Naked Science Forum

Non Life Sciences => Physics, Astronomy & Cosmology => Topic started by: pharmacist2030 on 12/08/2012 14:18:38

Title: Is there a certain trajectory that launching spacecraft should follow?
Post by: pharmacist2030 on 12/08/2012 14:18:38
Is there a certain pathway that spaceships should pass through before reaching the space?
Title: Re: Spaceships
Post by: CliffordK on 12/08/2012 20:50:08
Are you meaning "rockets"?  or "spaceships"?

Obviously the shuttle was the largest of the "spaceships" that we have made to date.  Anything larger would likely be built on Earth (or on the moon), in pieces, then and assembled and fueled in pieces in space. 

The key to our current rocketry is that "energy is expensive", so a lot is done to minimize the energy expenditure.

Most of the rocket launches are initiated near the equator, and launched eastward to utilize the intrinsic motion of the earth.  However, "polar orbits" would be launched northward or southward. 

Where one would assemble a spaceship in space would be up to the team.  The international space station was launched into a low earth orbit which is easiest to get to from Earth.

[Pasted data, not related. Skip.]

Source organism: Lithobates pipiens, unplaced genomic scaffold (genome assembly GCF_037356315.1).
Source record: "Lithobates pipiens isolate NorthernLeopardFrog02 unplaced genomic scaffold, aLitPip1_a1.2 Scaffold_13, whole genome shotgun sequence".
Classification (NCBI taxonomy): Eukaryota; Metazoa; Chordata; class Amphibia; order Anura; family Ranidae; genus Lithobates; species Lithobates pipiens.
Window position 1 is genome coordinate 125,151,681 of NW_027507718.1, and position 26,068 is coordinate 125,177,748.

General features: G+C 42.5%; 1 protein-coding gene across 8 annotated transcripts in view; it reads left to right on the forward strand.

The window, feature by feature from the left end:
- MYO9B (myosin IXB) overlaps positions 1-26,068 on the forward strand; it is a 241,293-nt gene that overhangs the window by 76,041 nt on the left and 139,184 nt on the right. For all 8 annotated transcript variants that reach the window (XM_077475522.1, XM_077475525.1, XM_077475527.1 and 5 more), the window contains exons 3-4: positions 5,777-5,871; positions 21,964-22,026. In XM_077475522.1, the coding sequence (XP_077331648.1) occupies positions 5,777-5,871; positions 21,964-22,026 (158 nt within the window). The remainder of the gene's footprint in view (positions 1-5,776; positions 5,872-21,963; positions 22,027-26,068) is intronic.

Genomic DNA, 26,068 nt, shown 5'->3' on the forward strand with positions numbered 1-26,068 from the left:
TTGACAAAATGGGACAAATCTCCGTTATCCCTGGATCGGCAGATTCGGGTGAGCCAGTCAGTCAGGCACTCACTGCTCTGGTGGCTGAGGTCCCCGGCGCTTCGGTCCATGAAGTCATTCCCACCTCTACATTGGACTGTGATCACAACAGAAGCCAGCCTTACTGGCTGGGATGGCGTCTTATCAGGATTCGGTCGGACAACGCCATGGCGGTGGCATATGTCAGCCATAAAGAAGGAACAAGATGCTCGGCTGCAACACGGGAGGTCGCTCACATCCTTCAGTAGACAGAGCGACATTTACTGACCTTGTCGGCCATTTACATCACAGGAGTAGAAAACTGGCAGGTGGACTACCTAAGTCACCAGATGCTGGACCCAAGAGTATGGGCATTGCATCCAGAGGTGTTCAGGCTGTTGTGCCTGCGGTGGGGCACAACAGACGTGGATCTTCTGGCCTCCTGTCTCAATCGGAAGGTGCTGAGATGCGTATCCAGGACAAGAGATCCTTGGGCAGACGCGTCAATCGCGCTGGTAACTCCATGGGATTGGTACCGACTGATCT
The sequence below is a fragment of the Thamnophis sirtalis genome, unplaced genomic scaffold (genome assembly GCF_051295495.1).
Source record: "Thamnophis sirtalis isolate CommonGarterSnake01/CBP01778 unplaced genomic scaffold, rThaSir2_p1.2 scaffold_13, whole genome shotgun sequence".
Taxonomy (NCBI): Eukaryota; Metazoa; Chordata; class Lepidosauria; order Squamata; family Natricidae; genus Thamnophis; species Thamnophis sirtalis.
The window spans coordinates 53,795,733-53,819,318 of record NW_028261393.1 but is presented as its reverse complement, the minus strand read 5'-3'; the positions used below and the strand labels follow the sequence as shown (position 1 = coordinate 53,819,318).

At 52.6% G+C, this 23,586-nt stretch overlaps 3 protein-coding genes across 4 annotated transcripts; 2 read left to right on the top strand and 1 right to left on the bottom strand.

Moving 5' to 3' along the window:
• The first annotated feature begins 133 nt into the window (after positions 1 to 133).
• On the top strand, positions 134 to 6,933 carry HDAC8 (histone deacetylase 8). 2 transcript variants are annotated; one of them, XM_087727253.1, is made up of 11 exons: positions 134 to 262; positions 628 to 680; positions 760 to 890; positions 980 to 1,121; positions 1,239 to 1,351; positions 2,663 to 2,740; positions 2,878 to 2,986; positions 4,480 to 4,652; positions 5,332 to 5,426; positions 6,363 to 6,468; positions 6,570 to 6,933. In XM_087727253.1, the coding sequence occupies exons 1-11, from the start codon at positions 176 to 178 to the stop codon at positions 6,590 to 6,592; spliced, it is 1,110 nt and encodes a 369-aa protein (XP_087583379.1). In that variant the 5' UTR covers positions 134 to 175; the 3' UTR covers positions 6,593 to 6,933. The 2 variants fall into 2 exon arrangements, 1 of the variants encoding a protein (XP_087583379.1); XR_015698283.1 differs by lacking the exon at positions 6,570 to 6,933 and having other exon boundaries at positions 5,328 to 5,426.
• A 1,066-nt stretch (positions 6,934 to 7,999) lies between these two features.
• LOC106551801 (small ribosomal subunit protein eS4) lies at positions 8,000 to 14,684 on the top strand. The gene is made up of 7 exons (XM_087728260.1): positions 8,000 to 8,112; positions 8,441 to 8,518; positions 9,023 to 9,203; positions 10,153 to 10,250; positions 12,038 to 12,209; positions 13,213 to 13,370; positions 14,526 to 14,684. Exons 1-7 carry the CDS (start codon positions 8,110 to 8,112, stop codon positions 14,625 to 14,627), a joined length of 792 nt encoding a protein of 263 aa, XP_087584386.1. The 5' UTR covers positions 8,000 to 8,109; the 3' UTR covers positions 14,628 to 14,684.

The Earth/Moon L1 Lagrangian point ( would be a logical place for a space station and collaboration efforts between future Earth and lunar colonies. 

If you look at the Lagrangian gravity contours, it might suggest launch pathways.


If one needs to alter the direction of travel, then a slingshot around the moon may help save energy.  The launch may also involve several orbits around the earth.

Here is a diagram of the STEREO satellite launch. (  The "stereo ahead" and "stereo behind" satellites used slightly different paths and lunar encounters to end up going in opposite directions around the sun.

Title: Re: Spaceships
Post by: wolfekeeper on 13/08/2012 01:16:36
To get to space, a rocket just needs to go straight up.

But you may be thinking about when a rocket launches into orbit.

In that case, there's a particular path (more properly referred to as 'trajectory') that gets the vehicle into orbit using the minimum amount of fuel, which allows the vehicle to carry the biggest possible payload.

The typical trajectory starts at the surface of the Earth and goes off at an angle close to vertical and progressively leans over between 30-40km and eventually goes horizontal until it reaches orbital speed at the target altitude (which is usually above 160km).

This trajectory avoids going too fast through the thick bits of the air, and this saves fuel, although it costs more fuel because the vehicle has to go more slowly initially,so the vehicle has to hold itself up on rocket fuel for longer before it reaches orbit, so it's a careful trade-off.